RogerBW's Blog

Lord Peter Views the Body, Dorothy Sayers 24 February 2018

1928 collection of twelve short mystery stories involving Lord Peter Wimsey.

I am often unconvinced by short mystery stories; I think they're demanding of particular skills which even very good novelists may not possess. There's much less room for development of character and motivation, which is what I tend to find most interesting about mysteries, and usually this is either skated over or ignored completely. But here Sayers manages to pull off both motivation and puzzle, and keeps things lively and different rather than repeating her tricks.

The Abominable History of the Man with Copper Fingers is a club-story, an account of a bizarre happening and then its explanation by Lord Peter. The latter hardly seems necessary given the clues already present in the former, but it wraps things up effectively.

The Entertaining Episode of the Article in Question relies on a tiny clue buried in a mass of apparently irrelevant text; that's fair enough, but it's not made clear just who's speaking which bit of it, which is something of a cheat. Much more interestingly, it has an elderly and formerly-scandalous lady whose house is to be the setting for the crime.

The Fascinating Problem of Uncle Meleager's Will is largely an excuse for an extremely cryptic crossword-puzzle (which isn't actually necessary to solve the mystery, but never mind).

'And perhaps Hannah wouldn't be quite so Red if she'd ever had a bean of her own.'

The Fantastic Horror of the Cat in the Bag gives us a vision of motoring in days past, and belatedly remembers that there's meant to be a mystery here too; it's unfortunately obvious, and clearly wasn't the point of the story.

The Unprincipled Affair of the Practical Joker is mostly a story of sharking the card-shark, in a matter which Leslie Charteris would certainly have understood, but it has some excellent moments apart from that:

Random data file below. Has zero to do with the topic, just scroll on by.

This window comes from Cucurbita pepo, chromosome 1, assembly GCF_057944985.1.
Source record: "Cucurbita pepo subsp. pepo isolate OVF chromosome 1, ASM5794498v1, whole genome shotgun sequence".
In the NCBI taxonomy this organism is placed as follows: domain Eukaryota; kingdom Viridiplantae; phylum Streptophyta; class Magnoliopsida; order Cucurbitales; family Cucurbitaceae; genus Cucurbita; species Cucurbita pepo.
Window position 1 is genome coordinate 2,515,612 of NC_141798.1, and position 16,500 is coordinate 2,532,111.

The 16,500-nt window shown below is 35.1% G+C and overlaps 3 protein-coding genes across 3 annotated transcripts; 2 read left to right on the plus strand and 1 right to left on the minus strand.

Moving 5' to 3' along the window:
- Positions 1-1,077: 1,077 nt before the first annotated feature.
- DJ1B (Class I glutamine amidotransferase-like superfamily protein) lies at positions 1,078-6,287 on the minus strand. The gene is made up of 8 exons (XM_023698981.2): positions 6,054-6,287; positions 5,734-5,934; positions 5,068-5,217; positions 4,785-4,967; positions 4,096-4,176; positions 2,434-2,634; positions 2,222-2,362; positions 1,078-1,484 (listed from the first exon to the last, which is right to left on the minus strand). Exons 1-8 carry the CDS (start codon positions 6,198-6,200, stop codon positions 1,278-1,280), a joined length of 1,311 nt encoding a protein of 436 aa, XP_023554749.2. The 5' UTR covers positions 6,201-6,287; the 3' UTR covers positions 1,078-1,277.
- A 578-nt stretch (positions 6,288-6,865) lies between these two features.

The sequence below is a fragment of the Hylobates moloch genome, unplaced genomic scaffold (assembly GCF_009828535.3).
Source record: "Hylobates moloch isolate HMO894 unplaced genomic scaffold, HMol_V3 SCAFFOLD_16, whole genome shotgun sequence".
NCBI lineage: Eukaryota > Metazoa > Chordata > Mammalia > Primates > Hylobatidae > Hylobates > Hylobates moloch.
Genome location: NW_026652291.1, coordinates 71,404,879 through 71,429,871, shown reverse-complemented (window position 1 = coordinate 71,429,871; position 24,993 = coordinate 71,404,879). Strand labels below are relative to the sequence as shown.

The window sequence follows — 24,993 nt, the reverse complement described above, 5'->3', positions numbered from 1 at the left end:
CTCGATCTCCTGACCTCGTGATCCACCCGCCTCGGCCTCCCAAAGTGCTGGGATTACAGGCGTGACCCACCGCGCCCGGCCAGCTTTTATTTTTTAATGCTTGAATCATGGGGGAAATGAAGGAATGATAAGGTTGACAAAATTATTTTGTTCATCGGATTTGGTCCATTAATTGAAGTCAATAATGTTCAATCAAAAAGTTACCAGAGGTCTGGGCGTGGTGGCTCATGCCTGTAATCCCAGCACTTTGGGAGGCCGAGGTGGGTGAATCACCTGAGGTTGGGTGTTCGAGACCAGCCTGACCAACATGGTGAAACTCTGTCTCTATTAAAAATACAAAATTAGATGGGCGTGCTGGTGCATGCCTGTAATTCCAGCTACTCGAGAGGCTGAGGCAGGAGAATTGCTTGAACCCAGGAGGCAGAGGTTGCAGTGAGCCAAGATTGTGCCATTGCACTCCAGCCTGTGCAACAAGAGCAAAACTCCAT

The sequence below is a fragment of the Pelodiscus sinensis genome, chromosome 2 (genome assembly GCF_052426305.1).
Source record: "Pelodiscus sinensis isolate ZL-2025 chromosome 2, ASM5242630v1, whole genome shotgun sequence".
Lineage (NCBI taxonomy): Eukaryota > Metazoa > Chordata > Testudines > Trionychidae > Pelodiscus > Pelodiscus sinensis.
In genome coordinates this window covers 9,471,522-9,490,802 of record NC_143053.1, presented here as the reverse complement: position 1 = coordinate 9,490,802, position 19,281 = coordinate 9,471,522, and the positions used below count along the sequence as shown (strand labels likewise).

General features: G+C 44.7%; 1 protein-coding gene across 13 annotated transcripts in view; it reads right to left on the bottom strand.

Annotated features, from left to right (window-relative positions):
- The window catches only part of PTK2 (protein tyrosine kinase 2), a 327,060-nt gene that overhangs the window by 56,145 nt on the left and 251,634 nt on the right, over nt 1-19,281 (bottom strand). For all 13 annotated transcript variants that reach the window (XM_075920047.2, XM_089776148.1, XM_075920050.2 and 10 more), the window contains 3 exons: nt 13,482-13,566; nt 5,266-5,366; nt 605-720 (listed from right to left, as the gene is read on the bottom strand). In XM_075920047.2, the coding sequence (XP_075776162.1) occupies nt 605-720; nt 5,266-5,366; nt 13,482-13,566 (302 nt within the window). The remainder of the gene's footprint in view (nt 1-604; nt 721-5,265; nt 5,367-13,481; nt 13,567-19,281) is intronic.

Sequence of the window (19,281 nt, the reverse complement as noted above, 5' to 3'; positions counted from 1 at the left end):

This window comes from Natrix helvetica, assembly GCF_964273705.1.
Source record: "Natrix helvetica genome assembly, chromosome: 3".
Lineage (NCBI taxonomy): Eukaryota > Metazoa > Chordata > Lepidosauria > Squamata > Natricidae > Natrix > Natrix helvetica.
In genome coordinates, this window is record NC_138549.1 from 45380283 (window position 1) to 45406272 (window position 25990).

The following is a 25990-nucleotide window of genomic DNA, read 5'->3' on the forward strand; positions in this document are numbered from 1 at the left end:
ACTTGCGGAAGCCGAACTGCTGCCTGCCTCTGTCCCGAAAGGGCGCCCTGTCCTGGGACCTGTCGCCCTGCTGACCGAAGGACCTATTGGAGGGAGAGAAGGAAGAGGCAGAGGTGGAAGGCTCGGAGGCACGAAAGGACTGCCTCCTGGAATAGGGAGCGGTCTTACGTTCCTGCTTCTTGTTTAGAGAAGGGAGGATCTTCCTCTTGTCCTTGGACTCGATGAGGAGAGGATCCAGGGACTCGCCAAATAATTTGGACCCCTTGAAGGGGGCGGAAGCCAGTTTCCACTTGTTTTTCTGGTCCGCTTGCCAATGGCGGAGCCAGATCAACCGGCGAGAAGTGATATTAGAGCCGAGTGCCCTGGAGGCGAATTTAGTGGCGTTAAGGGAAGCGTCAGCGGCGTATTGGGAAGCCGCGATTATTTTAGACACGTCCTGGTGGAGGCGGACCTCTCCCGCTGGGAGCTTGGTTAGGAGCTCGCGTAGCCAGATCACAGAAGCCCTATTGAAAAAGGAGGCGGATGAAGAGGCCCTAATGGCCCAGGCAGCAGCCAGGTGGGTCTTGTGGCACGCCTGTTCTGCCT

Looking round, she perceived a young man, attired in a mauve dressing-gown of great splendour, from beneath the hem of which peeped coyly a pair of primrose silk pyjamas.

'You must think it very strange of me, thrusting myself on you at this hour,' she said, with a nervous laugh.

Lord Peter put his head to one side.

'Don't know the answer to that,' he said. 'If I say, "Not at all," it sounds abandoned. If I say, "Yes, very," it's rude. Supposin' we give it a miss, what? and you tell me what I can do for you.'

It also has a foolish woman who's trying to make amends, portrayed more sympathetically than most authors would have managed in those days.

'Though let me tell you,' said Wimsey, with a wry little twist of the lips, 'that it's sheer foolishness for a woman to have a sense of honour in such matters. It only gives her excruciating pain, and nobody expects it, anyway.'

The Undignified Melodrama of the Bone of Contention has a Ghostly Apparition for a frankly bizarre reason, some shenanigans that don't quite hold together, and some very pointed digs at the High Church (bells-and-smells) tendency in the Church of England.

'But as you and the gentleman are here, sir, I'm wondering if you'll do me a favour.'

'Of course, Plunkett, anything you like. What is it?'